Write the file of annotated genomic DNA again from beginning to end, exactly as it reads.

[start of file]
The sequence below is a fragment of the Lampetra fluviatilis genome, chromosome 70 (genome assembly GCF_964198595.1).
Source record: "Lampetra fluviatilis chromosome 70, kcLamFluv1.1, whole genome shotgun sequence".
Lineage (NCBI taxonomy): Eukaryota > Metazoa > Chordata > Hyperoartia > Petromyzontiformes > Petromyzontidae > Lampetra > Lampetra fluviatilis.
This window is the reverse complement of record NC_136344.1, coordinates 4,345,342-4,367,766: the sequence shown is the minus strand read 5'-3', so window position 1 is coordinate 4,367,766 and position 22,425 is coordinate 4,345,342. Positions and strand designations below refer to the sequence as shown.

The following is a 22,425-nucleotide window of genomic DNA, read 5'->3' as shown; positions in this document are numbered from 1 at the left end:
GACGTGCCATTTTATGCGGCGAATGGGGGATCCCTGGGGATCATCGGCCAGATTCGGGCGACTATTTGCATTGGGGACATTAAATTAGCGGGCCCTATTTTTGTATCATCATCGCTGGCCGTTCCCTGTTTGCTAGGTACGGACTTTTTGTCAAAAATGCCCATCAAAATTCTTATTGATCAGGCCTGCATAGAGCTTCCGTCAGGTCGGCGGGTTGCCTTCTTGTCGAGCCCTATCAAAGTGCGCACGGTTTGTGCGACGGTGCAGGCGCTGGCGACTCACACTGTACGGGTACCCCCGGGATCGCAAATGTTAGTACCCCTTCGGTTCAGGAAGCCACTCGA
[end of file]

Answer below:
The sequence below is a fragment of the Lampetra fluviatilis genome, chromosome 70 (genome assembly GCF_964198595.1).
Source record: "Lampetra fluviatilis chromosome 70, kcLamFluv1.1, whole genome shotgun sequence".
Lineage (NCBI taxonomy): Eukaryota > Metazoa > Chordata > Hyperoartia > Petromyzontiformes > Petromyzontidae > Lampetra > Lampetra fluviatilis.
This window is the reverse complement of record NC_136344.1, coordinates 4,345,342-4,367,766: the sequence shown is the minus strand read 5'-3', so window position 1 is coordinate 4,367,766 and position 22,425 is coordinate 4,345,342. Positions and strand designations below refer to the sequence as shown.

The following is a 22,425-nucleotide window of genomic DNA, read 5'->3' as shown; positions in this document are numbered from 1 at the left end:
GACGTGCCATTTTATGCGGCGAATGGGGGATCCCTGGGGATCATCGGCCAGATTCGGGCGACTATTTGCATTGGGGACATTAAATTAGCGGGCCCTATTTTTGTATCATCATCGCTGGCCGTTCCCTGTTTGCTAGGTACGGACTTTTTGTCAAAAATGCCCATCAAAATTCTTATTGATCAGGCCTGCATAGAGCTTCCGTCAGGTCGGCGGGTTGCCTTCTTGTCGAGCCCTATCAAAGTGCGCACGGTTTGTGCGACGGTGCAGGCGCTGGCGACTCACACTGTACGGGTACCCCCGGGATCGCAAATGTTAGTACCCCTTCGGTTCAGGAAGCCACTCGA